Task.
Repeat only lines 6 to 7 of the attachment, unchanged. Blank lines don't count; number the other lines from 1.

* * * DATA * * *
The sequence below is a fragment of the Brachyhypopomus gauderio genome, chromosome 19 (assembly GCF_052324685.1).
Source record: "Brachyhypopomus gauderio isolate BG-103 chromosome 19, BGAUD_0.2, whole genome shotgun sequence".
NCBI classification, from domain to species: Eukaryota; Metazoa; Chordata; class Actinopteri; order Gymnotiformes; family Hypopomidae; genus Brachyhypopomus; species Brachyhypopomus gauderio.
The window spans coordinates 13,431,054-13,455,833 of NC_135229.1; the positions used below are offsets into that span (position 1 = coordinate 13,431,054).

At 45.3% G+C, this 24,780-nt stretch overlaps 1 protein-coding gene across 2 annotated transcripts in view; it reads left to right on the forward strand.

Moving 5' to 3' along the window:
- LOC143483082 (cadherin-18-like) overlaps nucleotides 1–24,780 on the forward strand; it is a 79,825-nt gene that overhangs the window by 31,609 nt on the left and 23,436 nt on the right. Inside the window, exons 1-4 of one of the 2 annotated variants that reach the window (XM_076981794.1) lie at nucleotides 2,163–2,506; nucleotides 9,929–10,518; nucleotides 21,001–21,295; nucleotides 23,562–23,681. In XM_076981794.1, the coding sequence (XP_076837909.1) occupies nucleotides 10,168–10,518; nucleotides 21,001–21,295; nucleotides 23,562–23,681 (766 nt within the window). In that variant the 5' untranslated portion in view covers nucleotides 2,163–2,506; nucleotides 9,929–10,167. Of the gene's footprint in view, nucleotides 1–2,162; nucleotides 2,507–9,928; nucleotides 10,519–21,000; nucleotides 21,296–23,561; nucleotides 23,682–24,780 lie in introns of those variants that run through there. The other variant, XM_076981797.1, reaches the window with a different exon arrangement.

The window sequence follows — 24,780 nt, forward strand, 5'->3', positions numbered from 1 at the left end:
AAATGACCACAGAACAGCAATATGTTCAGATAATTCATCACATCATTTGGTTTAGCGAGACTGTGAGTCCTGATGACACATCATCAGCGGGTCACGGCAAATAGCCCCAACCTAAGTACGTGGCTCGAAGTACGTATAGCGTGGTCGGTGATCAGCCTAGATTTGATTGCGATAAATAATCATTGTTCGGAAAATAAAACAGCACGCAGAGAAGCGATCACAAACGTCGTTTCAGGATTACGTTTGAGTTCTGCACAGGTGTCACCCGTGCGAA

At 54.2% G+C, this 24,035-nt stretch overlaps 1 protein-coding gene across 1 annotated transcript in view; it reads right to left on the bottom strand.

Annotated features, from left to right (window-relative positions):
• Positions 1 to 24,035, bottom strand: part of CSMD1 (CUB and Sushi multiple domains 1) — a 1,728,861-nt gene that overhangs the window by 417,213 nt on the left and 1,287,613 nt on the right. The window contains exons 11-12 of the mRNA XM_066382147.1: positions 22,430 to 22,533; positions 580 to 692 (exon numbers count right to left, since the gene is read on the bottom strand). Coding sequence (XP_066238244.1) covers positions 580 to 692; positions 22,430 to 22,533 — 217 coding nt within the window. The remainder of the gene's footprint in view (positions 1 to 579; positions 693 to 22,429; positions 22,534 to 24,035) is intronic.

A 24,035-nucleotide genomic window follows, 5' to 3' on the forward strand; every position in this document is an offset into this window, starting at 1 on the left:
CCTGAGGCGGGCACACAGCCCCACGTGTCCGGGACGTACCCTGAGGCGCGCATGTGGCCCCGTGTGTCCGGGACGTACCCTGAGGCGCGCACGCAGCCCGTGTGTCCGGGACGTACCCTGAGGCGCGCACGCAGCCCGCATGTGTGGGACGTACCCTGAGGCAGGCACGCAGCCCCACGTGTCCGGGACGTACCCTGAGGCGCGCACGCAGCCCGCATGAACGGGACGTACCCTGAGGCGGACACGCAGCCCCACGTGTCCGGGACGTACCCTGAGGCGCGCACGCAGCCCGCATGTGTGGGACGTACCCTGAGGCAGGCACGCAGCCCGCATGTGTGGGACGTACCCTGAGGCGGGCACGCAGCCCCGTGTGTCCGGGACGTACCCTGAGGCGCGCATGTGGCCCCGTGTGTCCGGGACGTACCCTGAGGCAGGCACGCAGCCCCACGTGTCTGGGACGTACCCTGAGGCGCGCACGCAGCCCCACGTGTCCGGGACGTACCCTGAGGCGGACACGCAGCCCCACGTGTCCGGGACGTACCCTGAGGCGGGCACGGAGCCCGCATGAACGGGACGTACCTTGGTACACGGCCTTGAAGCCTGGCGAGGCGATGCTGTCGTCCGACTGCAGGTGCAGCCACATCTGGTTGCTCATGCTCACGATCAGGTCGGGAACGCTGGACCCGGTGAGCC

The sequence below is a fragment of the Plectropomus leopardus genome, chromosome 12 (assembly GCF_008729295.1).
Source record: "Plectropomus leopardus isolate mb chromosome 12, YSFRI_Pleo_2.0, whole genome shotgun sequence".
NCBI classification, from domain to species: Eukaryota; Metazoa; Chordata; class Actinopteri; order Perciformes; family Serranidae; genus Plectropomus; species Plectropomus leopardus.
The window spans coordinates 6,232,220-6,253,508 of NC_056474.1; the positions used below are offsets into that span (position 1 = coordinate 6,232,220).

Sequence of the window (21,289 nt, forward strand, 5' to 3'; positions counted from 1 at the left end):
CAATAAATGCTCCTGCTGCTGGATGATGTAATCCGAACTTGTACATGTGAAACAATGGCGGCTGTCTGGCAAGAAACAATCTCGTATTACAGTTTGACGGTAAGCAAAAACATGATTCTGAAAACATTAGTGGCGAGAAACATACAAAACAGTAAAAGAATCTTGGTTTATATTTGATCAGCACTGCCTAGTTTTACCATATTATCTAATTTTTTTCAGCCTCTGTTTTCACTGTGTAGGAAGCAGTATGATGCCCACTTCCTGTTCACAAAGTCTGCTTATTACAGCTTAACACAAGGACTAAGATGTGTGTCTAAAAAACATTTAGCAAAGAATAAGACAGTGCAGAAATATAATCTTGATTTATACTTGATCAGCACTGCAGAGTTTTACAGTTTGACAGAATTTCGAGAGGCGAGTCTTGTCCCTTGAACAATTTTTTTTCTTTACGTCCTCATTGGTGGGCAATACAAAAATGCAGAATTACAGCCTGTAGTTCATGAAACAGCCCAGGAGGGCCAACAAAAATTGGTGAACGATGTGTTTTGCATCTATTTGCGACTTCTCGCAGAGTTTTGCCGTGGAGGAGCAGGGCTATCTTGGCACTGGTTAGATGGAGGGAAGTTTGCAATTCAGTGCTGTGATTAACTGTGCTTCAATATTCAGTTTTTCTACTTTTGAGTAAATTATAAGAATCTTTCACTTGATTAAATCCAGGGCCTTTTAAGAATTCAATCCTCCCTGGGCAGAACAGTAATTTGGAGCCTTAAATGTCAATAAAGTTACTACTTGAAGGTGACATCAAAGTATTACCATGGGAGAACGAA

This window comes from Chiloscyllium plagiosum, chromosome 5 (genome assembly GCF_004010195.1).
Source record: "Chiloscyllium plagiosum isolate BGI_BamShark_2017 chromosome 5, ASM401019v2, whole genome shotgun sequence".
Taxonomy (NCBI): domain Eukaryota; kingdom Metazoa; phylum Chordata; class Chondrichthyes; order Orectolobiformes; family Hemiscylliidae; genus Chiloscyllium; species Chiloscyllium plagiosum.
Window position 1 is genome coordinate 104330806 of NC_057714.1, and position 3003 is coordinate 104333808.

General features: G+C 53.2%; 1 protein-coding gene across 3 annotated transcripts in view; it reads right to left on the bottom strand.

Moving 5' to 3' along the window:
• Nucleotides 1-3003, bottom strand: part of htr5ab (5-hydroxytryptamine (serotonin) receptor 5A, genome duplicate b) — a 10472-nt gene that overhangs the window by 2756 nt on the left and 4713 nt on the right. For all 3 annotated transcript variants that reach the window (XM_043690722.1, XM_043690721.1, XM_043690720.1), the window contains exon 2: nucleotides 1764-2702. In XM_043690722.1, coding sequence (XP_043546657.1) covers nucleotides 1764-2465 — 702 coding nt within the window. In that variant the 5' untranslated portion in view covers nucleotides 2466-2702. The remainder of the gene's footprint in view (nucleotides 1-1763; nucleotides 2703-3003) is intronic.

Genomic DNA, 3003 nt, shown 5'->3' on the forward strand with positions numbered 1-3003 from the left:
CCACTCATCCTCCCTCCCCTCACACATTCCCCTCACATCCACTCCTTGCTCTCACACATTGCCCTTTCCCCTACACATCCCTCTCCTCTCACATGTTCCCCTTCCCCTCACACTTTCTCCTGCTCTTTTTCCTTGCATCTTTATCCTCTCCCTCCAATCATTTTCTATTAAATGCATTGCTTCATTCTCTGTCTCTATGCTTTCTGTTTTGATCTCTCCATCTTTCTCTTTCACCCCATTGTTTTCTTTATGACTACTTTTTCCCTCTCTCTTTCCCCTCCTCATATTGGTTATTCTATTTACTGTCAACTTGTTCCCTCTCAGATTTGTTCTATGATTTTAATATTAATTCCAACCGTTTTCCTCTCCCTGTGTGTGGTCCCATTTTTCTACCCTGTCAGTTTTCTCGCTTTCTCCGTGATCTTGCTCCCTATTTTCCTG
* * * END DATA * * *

Moving 5' to 3' along the window:
- LOC143483082 (cadherin-18-like) overlaps nucleotides 1–24,780 on the forward strand; it is a 79,825-nt gene that overhangs the window by 31,609 nt on the left and 23,436 nt on the right. Inside the window, exons 1-4 of one of the 2 annotated variants that reach the window (XM_076981794.1) lie at nucleotides 2,163–2,506; nucleotides 9,929–10,518; nucleotides 21,001–21,295; nucleotides 23,562–23,681. In XM_076981794.1, the coding sequence (XP_076837909.1) occupies nucleotides 10,168–10,518; nucleotides 21,001–21,295; nucleotides 23,562–23,681 (766 nt within the window). In that variant the 5' untranslated portion in view covers nucleotides 2,163–2,506; nucleotides 9,929–10,167. Of the gene's footprint in view, nucleotides 1–2,162; nucleotides 2,507–9,928; nucleotides 10,519–21,000; nucleotides 21,296–23,561; nucleotides 23,682–24,780 lie in introns of those variants that run through there. The other variant, XM_076981797.1, reaches the window with a different exon arrangement.